• Here you are :)
        • One of the many "newstyle" fuckups.  You need a user style to fix this (and to actually emphasis quotes):

          i
          {
          font-style: italic !important;

          }

          .quote
          {
          font-style: italic !important;
          background-color:#E1E1E1;
          }

  • by sabrex15 (746201) on Friday February 04, 2011 @02:45PM (#35106232)
    Already /.ed... jeeze. With 250,000 "users" they should be able to handle a small slashdotting, right?
  • by Locke2005 (849178) on Friday February 04, 2011 @02:45PM (#35106244)
    It's seems their "facial recognition algorithm" has categorized me as a "stalker" and "potential date-rapist"!
    • "[He] called me a 'rapist' and a 'recluse.' I'm not a recluse."
    • It's seems their "facial recognition algorithm" has categorized me as a "stalker" and "potential date-rapist"!

      Oh, just date rapist, not a forcible rapist [gawker.com]? Don't worry, half the chicks out there (the ones who vote Republican) won't see that as red flag.

    • by uncanny (954868)

      It's seems their "facial recognition algorithm" has categorized me as a "stalker" and "potential date-rapist"!

      or they were using your criminal record

  • by shia84 (1985626) on Friday February 04, 2011 @02:46PM (#35106250)
    Those people running the site behind the "make people think more about data" link should be made to think more about server capacity
  • Microsoft copies Google and they copy Facebook :)
  • I believe (Score:2, Informative)

    by Anonymous Coward

    This is illegal in pretty much every country on earth who has laws, it's called identity theft, making false profiles on behalf of someone is without doubt the stupidest idea I've ever heard of when trying to make a point. And on top of that state that "you can contact us if you want your profile removed". No scrubs, it should say "you can contact us if you want us to have your picture and profile on the lamest site of the century".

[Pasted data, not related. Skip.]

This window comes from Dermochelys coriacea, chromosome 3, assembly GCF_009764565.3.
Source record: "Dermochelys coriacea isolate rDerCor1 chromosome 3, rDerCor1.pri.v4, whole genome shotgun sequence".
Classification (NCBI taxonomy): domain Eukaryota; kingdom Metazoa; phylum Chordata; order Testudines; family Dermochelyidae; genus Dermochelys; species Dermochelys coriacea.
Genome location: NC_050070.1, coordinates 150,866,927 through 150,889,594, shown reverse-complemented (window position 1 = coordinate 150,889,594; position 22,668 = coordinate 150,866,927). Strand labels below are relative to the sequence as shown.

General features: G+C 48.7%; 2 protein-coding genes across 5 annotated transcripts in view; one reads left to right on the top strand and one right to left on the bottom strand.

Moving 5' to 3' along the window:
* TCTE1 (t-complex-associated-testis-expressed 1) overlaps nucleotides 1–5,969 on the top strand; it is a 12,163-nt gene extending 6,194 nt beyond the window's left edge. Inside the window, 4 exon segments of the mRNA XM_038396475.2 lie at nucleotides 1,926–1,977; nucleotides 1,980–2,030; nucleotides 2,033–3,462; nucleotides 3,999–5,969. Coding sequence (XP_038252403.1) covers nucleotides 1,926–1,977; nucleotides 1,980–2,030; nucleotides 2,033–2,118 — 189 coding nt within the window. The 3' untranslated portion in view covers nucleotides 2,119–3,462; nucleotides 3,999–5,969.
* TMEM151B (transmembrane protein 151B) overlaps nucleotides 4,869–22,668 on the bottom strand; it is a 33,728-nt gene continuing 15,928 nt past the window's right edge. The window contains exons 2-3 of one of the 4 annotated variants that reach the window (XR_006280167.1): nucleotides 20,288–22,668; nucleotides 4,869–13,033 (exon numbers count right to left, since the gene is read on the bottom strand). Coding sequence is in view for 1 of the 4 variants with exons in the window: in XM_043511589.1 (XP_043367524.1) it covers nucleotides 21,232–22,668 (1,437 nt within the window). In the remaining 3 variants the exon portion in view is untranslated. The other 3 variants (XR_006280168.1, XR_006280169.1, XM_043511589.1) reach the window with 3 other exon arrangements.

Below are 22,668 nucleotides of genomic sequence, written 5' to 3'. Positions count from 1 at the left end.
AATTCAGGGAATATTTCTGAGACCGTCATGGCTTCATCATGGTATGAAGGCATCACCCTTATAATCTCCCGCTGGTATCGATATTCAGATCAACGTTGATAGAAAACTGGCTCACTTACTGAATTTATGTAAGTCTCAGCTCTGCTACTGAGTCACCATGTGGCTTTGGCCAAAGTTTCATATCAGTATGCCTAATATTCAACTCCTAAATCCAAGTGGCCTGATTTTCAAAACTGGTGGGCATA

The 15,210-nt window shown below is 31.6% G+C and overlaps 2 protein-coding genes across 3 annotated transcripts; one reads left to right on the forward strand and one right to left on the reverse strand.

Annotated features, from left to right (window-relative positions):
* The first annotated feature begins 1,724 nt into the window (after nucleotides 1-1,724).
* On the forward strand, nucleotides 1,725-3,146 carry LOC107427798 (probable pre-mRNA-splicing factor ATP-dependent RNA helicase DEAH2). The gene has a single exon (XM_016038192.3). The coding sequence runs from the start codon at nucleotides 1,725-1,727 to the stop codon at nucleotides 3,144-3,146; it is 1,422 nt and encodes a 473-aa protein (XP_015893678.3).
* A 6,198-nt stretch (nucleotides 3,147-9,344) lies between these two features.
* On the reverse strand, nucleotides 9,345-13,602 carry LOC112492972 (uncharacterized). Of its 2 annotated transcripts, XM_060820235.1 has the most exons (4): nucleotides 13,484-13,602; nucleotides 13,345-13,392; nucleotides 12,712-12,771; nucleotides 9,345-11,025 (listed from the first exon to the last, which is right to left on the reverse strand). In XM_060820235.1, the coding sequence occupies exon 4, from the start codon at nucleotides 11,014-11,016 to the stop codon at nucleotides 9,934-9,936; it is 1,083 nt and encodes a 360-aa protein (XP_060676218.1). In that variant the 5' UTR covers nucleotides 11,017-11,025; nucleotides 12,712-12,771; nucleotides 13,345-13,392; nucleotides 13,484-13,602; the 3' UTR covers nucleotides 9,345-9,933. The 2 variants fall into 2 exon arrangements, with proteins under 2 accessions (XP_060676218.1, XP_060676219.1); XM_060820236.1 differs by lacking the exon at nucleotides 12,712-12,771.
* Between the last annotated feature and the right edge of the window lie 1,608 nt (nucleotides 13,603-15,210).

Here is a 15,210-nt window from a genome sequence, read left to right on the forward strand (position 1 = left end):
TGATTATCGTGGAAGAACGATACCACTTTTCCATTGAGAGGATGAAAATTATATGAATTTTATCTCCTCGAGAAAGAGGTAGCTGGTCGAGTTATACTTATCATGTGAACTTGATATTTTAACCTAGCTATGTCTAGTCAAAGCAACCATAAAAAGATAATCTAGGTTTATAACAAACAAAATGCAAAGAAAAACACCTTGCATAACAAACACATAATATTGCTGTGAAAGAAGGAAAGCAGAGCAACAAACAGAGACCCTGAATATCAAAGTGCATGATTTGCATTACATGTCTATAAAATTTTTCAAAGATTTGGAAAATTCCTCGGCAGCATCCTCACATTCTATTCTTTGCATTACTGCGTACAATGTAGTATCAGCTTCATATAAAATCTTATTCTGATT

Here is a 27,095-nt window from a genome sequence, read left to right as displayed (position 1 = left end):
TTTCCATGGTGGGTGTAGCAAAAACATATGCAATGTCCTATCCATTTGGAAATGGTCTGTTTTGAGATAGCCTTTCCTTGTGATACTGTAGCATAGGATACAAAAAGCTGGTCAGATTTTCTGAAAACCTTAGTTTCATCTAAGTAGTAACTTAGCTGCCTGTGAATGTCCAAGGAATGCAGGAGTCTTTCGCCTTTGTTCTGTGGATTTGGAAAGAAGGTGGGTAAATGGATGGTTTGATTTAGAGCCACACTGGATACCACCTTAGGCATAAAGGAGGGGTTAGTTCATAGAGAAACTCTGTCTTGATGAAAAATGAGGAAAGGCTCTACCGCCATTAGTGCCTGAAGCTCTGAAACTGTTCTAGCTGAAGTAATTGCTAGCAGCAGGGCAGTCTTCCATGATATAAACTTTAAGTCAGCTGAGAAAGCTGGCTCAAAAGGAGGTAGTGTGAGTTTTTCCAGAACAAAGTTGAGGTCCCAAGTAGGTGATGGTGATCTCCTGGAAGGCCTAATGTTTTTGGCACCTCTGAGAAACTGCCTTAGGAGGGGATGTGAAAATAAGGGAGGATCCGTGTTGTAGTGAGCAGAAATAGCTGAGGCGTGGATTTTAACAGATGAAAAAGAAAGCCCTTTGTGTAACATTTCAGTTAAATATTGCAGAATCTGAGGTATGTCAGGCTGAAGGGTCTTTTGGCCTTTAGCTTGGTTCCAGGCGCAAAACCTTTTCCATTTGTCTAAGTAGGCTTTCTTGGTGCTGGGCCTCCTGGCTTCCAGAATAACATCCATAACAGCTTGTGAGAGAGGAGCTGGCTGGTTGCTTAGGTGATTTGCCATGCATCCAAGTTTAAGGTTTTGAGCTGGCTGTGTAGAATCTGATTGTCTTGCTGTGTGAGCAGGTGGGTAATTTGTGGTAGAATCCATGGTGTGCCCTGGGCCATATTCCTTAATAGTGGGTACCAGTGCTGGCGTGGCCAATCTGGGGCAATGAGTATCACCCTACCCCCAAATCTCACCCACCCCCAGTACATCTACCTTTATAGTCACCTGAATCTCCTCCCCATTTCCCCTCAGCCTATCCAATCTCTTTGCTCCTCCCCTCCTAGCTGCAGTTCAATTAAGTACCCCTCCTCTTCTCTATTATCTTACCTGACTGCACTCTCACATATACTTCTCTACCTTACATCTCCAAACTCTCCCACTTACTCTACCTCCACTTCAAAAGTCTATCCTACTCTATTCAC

• by alen (225700)

      once in a while i get friend invites from people all over the world i've never met. i ignore them. i guess that's how they got access to people's facebook profiles.

      annoying thing about gmail is that it will add people to your contact list only if you were on a receive list for a big email. one time as a joke i sent invites to everyone who i had an email address for in my gmail. most people i've never met. a lot of people accepted blindly

  • by peter303 (12292) on Friday February 04, 2011 @02:51PM (#35106314)
    The Social Network movie captured the original Zuckerberg hack described [thecrimson.com] in the Harvard Crimson. They just did it on a larger scale.
    • by Stregano (1285764)
      What's wrong zucky-poo? Mad that somebody is making a FREE site using easier and more public techniques, but essentially doing the same thing you did to get rich? Don't play dirty unless you fully expect others to do it right back to you.
    • by neoform (551705)

      More like Facebook itself.

      Zuckerberg scraped all the photos from the Harvard directories when he first launched facebook... without consent of course.

      • More like Facebook itself.

        Zuckerberg scraped all the photos from the Harvard directories when he first launched facebook... without consent of course.

        You are confusing FaceMash, which did do this, with "TheFacebook" (later just "Facebook"), which did not. The two, aside from both being created by Zuckerberg and both including the word "Face" in the name, are not related. Everything that was on the site when facebook launched was provided by the actual students.

  • Porn star profiles (Score:4, Informative)

    by Anonymous Coward on Friday February 04, 2011 @02:54PM (#35106342)

    When I was a member of Yahoo Personals, I was always sure to report users who had photos of famous porn stars for their profiles. Then I found out that Yahoo was responsible for the fake profiles: